On the other hand, the PA conveniently relieves Israel of the burden of responsibility for more than one million Palestinians living in the West Bank. PA security forces help combat Hamas influence in the West Bank (although far less than the PA is given credit for). The functioning of the PA, however imperfect, also keeps the Palestinian issue off the top of the international agenda – something that is very much in Israel's interests. A descent into chaos resulting from the total collapse of the PA would invite international intervention.


An additional question for Israel to consider relates to the appropriate level of diplomatic activism on the Palestinian issue. Many advocate Israeli diplomatic initiatives in order to prevent unfavorable plans from being placed on the agenda by global actors. The nature of such initiatives is usually unclear, but activism is part of the Israeli Zionist ethos and "taking initiative" appeals to the impatient Israeli temperament.


On the other hand, a patient wait-and-see approach allows others to make mistakes and gives Israel the latitude to wait on a more favorable environment. In fact, this was the approach favored by David Ben-Gurion. He believed in buying time to build a stronger state and in hanging on until opponents yield their radical goals. Each of these dilemmas leads to a policy gamble. The short-term existential security imperatives of a small state further complicate Israel's choices. Even if Israel's leaders are correct in opting for a conflict management approach for the moment, they are in an unenviable position. 




Barry Shaw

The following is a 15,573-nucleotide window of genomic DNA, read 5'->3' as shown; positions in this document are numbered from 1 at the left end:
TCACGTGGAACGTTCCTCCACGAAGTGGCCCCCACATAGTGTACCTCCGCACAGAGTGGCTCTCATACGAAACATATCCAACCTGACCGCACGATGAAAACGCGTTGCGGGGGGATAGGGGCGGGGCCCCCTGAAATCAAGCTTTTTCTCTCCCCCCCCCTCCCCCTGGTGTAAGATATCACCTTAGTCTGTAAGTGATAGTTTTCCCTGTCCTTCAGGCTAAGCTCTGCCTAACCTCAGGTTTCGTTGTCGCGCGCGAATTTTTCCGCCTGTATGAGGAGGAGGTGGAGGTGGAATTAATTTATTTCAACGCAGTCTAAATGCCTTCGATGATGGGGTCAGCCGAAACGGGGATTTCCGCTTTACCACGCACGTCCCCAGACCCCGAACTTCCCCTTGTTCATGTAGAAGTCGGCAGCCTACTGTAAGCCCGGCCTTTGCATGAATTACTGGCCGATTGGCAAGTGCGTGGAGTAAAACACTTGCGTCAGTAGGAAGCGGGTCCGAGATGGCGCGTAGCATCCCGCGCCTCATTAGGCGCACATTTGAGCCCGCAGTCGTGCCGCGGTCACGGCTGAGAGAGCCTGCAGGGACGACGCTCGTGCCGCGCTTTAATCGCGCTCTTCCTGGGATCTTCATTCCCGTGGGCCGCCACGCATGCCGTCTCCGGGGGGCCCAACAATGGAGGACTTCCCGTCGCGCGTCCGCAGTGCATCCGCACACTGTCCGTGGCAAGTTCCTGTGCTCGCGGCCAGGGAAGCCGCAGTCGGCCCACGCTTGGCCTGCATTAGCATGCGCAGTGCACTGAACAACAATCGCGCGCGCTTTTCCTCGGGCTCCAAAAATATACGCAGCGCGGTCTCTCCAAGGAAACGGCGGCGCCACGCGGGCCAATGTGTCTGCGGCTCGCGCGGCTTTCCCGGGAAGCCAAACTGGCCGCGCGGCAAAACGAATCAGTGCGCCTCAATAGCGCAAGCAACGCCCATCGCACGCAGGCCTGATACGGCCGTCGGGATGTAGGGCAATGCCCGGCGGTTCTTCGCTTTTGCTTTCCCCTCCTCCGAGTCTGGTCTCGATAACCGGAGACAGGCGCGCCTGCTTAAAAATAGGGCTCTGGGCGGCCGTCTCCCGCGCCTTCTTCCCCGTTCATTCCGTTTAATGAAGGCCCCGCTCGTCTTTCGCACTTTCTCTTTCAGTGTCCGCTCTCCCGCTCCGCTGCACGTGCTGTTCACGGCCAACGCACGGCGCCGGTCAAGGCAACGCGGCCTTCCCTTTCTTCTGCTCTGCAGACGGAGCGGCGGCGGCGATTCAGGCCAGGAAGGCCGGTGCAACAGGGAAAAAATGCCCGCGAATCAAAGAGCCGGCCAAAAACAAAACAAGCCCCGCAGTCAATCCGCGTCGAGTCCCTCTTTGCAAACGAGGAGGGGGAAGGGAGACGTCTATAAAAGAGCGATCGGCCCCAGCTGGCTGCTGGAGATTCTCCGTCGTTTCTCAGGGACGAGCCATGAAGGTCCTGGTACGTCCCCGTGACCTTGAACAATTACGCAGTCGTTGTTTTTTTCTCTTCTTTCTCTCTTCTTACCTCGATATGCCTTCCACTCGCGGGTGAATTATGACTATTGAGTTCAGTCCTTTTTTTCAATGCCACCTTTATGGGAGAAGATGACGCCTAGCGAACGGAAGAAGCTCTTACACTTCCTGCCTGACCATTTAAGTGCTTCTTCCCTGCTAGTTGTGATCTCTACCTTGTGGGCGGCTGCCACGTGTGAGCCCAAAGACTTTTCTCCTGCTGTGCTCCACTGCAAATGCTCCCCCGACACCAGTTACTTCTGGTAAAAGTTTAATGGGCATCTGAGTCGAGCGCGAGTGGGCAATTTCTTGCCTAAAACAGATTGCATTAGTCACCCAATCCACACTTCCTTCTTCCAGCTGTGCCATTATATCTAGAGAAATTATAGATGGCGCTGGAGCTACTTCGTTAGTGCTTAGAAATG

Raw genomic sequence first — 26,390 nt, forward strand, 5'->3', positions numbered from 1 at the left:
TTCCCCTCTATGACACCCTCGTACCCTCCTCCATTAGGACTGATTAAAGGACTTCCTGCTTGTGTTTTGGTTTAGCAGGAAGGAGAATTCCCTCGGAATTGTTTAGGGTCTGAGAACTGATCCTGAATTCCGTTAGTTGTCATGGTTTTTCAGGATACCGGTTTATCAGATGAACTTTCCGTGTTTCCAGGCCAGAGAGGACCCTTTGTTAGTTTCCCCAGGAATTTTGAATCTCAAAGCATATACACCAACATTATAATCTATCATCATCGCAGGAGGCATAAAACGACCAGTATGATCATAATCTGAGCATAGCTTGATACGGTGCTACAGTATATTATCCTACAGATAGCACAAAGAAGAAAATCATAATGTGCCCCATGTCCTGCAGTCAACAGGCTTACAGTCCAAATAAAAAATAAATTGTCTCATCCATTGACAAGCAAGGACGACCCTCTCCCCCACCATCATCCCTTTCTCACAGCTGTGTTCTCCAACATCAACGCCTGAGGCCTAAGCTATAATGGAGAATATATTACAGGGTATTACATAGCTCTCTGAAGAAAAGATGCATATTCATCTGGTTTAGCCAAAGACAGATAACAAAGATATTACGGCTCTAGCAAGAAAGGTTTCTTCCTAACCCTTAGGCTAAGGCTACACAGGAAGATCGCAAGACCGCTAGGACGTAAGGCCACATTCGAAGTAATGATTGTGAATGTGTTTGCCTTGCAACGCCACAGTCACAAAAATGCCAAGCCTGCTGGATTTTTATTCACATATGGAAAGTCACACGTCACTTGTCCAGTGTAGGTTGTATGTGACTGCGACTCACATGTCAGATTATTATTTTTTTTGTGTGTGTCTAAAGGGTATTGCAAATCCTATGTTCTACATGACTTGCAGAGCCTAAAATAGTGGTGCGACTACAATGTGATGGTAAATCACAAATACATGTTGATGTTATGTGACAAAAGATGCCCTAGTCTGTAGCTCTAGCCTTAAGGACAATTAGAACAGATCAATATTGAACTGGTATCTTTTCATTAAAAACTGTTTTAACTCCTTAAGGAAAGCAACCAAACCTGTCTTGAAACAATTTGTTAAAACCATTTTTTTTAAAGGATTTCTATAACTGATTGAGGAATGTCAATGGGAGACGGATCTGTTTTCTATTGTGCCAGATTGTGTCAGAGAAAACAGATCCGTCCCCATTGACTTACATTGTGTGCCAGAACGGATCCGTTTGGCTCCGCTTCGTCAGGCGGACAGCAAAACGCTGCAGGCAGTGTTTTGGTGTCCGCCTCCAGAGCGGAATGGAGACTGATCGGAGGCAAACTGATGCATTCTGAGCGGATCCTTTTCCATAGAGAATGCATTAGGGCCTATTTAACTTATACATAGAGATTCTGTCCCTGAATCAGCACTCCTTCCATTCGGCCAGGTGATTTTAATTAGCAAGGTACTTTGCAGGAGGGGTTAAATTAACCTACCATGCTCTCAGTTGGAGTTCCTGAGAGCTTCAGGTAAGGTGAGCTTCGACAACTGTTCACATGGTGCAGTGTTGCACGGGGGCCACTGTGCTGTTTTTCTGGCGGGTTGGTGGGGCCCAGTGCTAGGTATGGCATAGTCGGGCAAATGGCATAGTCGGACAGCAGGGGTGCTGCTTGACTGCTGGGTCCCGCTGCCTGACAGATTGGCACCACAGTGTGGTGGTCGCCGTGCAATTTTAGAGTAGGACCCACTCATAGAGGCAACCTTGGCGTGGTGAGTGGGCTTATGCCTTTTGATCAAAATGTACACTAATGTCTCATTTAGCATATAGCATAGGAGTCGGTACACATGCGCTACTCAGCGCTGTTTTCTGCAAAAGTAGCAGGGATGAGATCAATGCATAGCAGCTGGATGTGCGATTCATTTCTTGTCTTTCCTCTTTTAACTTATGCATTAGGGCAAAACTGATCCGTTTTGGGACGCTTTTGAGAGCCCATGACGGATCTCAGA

Arutz Sheva, May 16, 2016


The Israeli Institute for Strategic Studies (IISS), of which I am a proud member and the Senior Associate for Public Diplomacy, is dedicated to presenting hard facts to politicians, diplomats, journalists, think tanks and the general public on issues relating to Israel and its dispute with the Arab world and the broader international community. By addressing reality and truth, rather than attaching itself to current utopian fantasies in pursuit of peace, IISS presents clear-eyed analysis of problems and causes and, by doing so, lays bare the shallow proposals meant to solve the Israeli-Arab conflicts.


One such myth is the international desire to create a Palestinian state. None of the diplomatic proposers have ever addressed the official positions of the dysfunctional Palestinian political bodies on what constitutes the territorial sovereignty of such a Palestine. The so-called 'moderate' arm of Palestinian politics, the Palestinian Authority, claims to operate under the Palestine National Charter. It is enlightening to learn over what sovereign territory the Palestinian hierarchy intended to rule. It is even more interesting to learn which territory they rejected as being any part of a future state.


While brushing aside offensive statements in their 1964 National Charter that Israel is illegal, that the Balfour Declaration and the League of Nations Mandate for Palestine are all frauds, that Zionism is racism, statements that should automatically disqualify them from statehood, the articles dealing with sovereign territory, are a guide to the perplexed. Article 2 reads "Palestine with its boundaries at the time of the British Mandate (the aforementioned 'fraud') is a regional indivisible unit."

Having disclaimed the UN Partition Plan (UN Resolution 181) as "illegal," an eye-brow raising read is Article 24 of the Palestine National Charter which contradicts Article 2 by, amazingly, rejecting the "West Bank" and Gaza as being part of a sovereign Palestinian state! Article 24: "This Organization does not exercise any regional sovereignty over the West Bank in the Hashemite Kingdom of Jordan, and on the Gaza Strip"